Encryption vs Encoding vs Hashing
They might appear in the same context, but they are vastly different
Encryption is about keeping a secret and being able to restore it. Hashing is about fingerprinting — you don’t need to restore the original, but you need to make sure it is identical. Encoding is about data representation to enable information exchange. Encoding does not involve keeping secrets.
This was my Twitter-length explanation. Let’s dive into details!
Encoding is about data representation. For example, for icons on the web, we prefer not to store image files but have them directly on the web page. This prevents the client from creating many HTTP requests for little data.
But then the binary data of the image has to be converted to text data. A common way to do that is base64 encoding.
As you can see, the “translation” is trivial: We build 6-bit blocks of the binary data and look up the character in the table above. It’s called base64 because there are 2⁶ = 64 digits. Hence it can be interpreted as a number base conversion.
Please note that this does not keep the content secret. Base64 does not use a secret key. Hence it is not encryption.
Character encodings are also extremely common. They map an integer to a character. The three which I stumble over most often are UTF8, ASCII, Latin1.
Encryption is about keeping secrets. You don’t want to keep the method how you encrypt and decrypt secret. Instead, you should have a secret key that is necessary to decrypt. This is called Kerckhoffs’s principle.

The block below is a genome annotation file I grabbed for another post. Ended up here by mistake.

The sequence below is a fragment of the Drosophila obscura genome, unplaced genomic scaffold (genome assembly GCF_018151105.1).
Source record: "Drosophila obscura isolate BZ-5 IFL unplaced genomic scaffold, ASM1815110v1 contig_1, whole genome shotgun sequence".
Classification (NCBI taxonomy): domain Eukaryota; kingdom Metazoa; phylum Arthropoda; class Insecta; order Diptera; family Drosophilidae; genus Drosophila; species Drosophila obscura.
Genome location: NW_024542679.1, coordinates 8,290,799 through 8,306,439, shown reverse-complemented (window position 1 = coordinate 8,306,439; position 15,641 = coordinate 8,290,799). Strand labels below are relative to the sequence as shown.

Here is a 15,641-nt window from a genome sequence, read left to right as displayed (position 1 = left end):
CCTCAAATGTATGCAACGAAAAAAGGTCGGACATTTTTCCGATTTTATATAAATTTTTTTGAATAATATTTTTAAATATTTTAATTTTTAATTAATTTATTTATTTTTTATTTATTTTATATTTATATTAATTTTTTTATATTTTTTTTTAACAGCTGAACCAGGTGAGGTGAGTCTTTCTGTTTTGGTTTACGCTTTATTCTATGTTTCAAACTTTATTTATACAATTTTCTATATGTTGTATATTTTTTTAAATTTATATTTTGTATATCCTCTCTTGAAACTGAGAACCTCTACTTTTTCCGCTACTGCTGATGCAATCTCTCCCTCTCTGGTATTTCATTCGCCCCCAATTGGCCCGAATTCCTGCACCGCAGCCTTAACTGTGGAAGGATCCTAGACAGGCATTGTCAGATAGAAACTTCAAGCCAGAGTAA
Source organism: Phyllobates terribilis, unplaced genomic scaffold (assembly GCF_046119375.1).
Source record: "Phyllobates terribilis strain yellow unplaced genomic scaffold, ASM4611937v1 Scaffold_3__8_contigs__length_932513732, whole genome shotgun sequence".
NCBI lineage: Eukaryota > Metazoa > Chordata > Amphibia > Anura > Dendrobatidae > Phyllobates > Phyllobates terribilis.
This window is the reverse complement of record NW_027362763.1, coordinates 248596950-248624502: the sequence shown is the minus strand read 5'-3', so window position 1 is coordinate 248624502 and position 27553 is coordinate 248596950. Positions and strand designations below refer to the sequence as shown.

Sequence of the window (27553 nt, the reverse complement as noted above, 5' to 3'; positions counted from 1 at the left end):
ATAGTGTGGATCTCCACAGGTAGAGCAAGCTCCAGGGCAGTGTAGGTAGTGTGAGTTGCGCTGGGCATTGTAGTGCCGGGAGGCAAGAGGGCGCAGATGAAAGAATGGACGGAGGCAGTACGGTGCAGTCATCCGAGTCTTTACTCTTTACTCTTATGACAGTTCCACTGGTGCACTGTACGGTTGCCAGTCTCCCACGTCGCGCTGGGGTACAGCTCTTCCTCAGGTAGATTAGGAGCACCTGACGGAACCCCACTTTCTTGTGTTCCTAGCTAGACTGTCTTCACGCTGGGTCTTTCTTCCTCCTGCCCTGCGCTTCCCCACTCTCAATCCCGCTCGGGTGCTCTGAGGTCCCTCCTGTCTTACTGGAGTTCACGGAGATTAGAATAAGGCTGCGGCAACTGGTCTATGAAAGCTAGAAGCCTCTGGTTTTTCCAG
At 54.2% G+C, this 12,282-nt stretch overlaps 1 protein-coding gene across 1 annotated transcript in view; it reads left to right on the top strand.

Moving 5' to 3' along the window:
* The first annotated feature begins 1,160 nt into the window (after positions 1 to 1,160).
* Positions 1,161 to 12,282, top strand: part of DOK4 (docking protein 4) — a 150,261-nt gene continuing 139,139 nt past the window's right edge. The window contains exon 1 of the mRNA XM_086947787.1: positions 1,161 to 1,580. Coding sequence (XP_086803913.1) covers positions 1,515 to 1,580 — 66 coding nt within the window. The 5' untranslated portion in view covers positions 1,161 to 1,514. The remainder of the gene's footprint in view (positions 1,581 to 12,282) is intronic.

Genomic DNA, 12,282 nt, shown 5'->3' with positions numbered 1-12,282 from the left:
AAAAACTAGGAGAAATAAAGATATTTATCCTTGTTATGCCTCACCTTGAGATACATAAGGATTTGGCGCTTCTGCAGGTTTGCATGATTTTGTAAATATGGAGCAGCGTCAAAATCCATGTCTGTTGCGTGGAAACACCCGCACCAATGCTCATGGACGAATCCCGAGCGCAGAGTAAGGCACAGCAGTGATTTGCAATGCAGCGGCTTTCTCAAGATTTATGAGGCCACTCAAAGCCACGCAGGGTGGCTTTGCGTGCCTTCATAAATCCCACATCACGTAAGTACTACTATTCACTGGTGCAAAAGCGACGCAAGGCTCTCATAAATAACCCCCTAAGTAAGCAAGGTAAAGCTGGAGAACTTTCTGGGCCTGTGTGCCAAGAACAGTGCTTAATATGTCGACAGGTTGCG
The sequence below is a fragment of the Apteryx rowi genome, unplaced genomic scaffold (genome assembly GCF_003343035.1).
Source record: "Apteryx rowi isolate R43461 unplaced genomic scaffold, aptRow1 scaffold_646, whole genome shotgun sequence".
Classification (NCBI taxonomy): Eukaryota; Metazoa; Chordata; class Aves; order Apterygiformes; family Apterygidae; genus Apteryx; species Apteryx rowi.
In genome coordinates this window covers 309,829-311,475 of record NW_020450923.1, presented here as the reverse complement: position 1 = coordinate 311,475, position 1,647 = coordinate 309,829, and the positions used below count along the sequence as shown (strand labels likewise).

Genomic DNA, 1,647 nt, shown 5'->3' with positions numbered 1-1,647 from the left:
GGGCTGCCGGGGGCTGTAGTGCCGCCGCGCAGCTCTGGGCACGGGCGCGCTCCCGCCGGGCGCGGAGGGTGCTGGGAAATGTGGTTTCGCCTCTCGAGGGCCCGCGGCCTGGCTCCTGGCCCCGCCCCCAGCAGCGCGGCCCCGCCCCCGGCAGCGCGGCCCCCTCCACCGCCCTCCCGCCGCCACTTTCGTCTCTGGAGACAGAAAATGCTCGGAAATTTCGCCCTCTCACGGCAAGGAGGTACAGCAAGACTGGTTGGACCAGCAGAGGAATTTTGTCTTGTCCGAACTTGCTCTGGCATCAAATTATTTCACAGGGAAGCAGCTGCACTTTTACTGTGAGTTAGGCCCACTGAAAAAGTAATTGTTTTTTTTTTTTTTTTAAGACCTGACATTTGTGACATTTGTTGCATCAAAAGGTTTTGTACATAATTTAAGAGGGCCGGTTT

Mathematically speaking, you have two functions:
encrypt(plain text, key) -> cipher text
decrypt(cipher text, key) -> plain text
This is called a symmetric-key algorithm as you use the same key for encrypting and for decrypting. There are asymmetric-key algorithms as well, but this would go too far.
A very early scheme to encrypt was to use a natural sentence as a key to encrypt single characters. If the sentence happens to have one character multiple times, the second and following characters are deleted:
Sentence : The quick brown fox jumps
Derived key: the quickbrownfxjmpsadglvyz
Then you translate character by character:
Original : the quickbrownfxjmpsadglvyz
Translates to: abcdefghijklmnopqrstuvwxyz
Note that “space” translates to “d” and “z” translates to “space”.
Putting it all together, the message
secret translates to
In Python, it looks like this:
Hashing is about fingerprinting. You want to be able to uniquely identify a list of bytes (e.g. a string or a file), but you don’t want to store it. You either don’t need to be able to go back to the original or you don’t even want it. Just like with a fingerprint: You can take two fingerprints and conclude that they belong to the same person. But given only one fingerprint, you cannot reconstruct that person.
I wrote an article that explains in detail why this loss of information is desired:
But there are several other applications of hash functions as well:
The 3 Applications of Hash Functions
What they are, what the options are, and why they matter
State-of-the-art hash functions are SHA-256 or SHA-512.